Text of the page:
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I read this sentense

She didn't show up to hear her rebuttal to termination.

So I need to handle the final task for termination of her.

What is rebuttal to termination? Does it mean that the employee is angry and mad for this decision because he/she believes it is unfair?

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A rebuttal is a counter-argument. An argument for a particular opinion is made, a person that disagrees may offer a rebuttal, that is an reasoned case for disagreeing with the opinion and argument supporting it. There is no intrinsic reason why in such an exchange there should be anger. There need not be strong emotions when formulating a rebuttal, but I suppose in practice there often will be.

In this case the opinion in question was a decision to terminate, we don't see all the context here, but I'm inferring someone's employment is to be terminated. A rebuttal of termination, would be to offer an argument as to why termination should not happen. This could happen at a formal meeting or hearing.

The phrasing here: "hear her rebuttal to termination" seems a little odd to me. I would have expected "offer her rebuttal". It seems that the overall meaning is that as the person in question did not challenge the termination the speaker is to complete the termination process.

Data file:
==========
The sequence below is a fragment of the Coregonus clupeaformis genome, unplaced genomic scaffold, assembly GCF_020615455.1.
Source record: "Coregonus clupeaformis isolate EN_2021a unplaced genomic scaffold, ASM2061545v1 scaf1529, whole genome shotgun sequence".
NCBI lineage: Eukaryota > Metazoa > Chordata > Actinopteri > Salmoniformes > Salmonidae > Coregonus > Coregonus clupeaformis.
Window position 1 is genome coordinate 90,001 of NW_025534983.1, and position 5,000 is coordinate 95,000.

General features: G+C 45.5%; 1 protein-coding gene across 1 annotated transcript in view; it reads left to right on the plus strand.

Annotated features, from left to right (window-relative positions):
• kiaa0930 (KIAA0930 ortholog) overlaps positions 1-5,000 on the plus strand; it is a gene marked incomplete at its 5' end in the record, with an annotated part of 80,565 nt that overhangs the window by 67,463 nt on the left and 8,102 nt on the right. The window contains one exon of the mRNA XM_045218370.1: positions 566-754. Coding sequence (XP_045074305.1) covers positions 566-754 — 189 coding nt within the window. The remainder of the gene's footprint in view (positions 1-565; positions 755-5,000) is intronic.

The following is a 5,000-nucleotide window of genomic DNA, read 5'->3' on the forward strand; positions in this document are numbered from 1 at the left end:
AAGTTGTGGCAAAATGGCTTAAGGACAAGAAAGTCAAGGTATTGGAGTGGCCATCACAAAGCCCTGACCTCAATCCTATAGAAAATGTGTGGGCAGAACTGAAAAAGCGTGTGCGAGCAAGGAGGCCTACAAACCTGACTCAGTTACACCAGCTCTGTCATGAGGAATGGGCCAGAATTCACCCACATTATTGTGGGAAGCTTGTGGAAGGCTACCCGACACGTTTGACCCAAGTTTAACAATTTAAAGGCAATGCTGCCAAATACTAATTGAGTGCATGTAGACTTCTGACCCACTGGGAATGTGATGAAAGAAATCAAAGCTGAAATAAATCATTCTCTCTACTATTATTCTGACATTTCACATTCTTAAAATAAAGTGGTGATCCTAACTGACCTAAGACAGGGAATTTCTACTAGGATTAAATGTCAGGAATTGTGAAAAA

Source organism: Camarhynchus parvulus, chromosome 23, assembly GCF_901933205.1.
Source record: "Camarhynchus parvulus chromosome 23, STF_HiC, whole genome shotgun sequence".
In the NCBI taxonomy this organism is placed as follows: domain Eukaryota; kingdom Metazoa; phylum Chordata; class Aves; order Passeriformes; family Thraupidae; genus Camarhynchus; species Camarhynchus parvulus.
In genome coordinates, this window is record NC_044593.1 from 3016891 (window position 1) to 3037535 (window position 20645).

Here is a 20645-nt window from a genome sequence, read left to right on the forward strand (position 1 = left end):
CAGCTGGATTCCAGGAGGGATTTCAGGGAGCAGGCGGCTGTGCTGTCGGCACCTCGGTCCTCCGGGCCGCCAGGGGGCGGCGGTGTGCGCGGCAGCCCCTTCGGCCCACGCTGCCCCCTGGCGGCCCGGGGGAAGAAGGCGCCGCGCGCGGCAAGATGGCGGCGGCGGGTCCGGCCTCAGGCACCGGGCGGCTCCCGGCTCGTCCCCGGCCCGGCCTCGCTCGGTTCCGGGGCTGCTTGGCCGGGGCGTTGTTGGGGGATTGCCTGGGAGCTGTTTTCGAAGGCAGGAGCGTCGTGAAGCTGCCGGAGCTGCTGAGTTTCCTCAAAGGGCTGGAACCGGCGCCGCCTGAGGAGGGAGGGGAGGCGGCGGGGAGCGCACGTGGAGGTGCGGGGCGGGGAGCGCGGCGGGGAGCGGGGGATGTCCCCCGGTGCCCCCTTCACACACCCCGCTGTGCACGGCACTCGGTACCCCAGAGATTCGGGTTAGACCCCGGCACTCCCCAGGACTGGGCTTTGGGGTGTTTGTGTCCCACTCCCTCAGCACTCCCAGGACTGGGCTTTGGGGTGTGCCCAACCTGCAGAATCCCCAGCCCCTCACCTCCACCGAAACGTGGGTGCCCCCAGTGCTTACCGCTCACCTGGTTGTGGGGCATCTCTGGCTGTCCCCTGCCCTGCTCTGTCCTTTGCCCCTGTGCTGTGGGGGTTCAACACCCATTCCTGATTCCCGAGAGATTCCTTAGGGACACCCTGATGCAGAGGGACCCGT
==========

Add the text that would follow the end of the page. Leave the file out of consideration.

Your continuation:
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  • "I would have expected "offer her rebuttal" - may it be that she (employer) didn't show up to hear her (employee's) rebuttal to termination?
    – Victor B.
    Commented Dec 9, 2016 at 12:21
  • @Rompey: Agreed that we don't know for sure that "She" and "Her" refer to the same person, but I'm not convinced that the employer failing to turn up to hear a rebuttal would lead to the termination proceeding, which seems to be the case here.
    – djna
    Commented Dec 9, 2016 at 15:46
  • I see. Should the rebuttal of termination be established by employer?
    – chenlu1902
    Commented Dec 13, 2016 at 9:41
  • The text in question doesn't give us the details of the situation. I'm making inferences from my general business experience. An employer may choose to terminate a person's employment. In large organisations there may be a formal process for such termination where the employer must set out the reasons for the termination. The process may then permit the employee to offer counter-argument (rebuttal) as to why the termination should not proceed. So in that situation it is the employee who offers the rebuttal.
    – djna
    Commented Dec 13, 2016 at 10:36

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